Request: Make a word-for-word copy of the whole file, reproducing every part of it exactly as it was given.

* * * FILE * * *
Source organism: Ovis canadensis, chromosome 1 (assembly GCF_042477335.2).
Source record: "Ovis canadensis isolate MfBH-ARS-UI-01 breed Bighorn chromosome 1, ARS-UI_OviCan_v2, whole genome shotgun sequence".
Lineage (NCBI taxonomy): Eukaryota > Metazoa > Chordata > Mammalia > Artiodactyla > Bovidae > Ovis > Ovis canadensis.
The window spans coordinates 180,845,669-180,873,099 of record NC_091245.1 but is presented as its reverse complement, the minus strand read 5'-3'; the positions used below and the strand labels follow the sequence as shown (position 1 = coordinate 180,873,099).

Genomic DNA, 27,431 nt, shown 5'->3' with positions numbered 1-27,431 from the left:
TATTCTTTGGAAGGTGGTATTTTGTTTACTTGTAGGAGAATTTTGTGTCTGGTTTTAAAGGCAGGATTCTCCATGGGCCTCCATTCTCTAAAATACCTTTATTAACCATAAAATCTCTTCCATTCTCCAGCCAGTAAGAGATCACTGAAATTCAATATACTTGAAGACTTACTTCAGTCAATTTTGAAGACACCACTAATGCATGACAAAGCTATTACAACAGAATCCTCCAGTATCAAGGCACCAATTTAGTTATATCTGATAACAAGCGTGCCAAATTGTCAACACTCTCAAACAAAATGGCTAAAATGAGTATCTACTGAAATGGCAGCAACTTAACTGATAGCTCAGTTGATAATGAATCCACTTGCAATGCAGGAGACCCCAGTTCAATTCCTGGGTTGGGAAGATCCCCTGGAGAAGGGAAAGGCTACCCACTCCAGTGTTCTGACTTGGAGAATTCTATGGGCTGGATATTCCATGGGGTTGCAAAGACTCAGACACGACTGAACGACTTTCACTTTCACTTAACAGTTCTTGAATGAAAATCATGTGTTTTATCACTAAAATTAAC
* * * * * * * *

Source organism: Ovis canadensis, chromosome 1 (assembly GCF_042477335.2).
Source record: "Ovis canadensis isolate MfBH-ARS-UI-01 breed Bighorn chromosome 1, ARS-UI_OviCan_v2, whole genome shotgun sequence".
Lineage (NCBI taxonomy): Eukaryota > Metazoa > Chordata > Mammalia > Artiodactyla > Bovidae > Ovis > Ovis canadensis.
The window spans coordinates 180,845,669-180,873,099 of record NC_091245.1 but is presented as its reverse complement, the minus strand read 5'-3'; the positions used below and the strand labels follow the sequence as shown (position 1 = coordinate 180,873,099).

Genomic DNA, 27,431 nt, shown 5'->3' with positions numbered 1-27,431 from the left:
TATTCTTTGGAAGGTGGTATTTTGTTTACTTGTAGGAGAATTTTGTGTCTGGTTTTAAAGGCAGGATTCTCCATGGGCCTCCATTCTCTAAAATACCTTTATTAACCATAAAATCTCTTCCATTCTCCAGCCAGTAAGAGATCACTGAAATTCAATATACTTGAAGACTTACTTCAGTCAATTTTGAAGACACCACTAATGCATGACAAAGCTATTACAACAGAATCCTCCAGTATCAAGGCACCAATTTAGTTATATCTGATAACAAGCGTGCCAAATTGTCAACACTCTCAAACAAAATGGCTAAAATGAGTATCTACTGAAATGGCAGCAACTTAACTGATAGCTCAGTTGATAATGAATCCACTTGCAATGCAGGAGACCCCAGTTCAATTCCTGGGTTGGGAAGATCCCCTGGAGAAGGGAAAGGCTACCCACTCCAGTGTTCTGACTTGGAGAATTCTATGGGCTGGATATTCCATGGGGTTGCAAAGACTCAGACACGACTGAACGACTTTCACTTTCACTTAACAGTTCTTGAATGAAAATCATGTGTTTTATCACTAAAATTAAC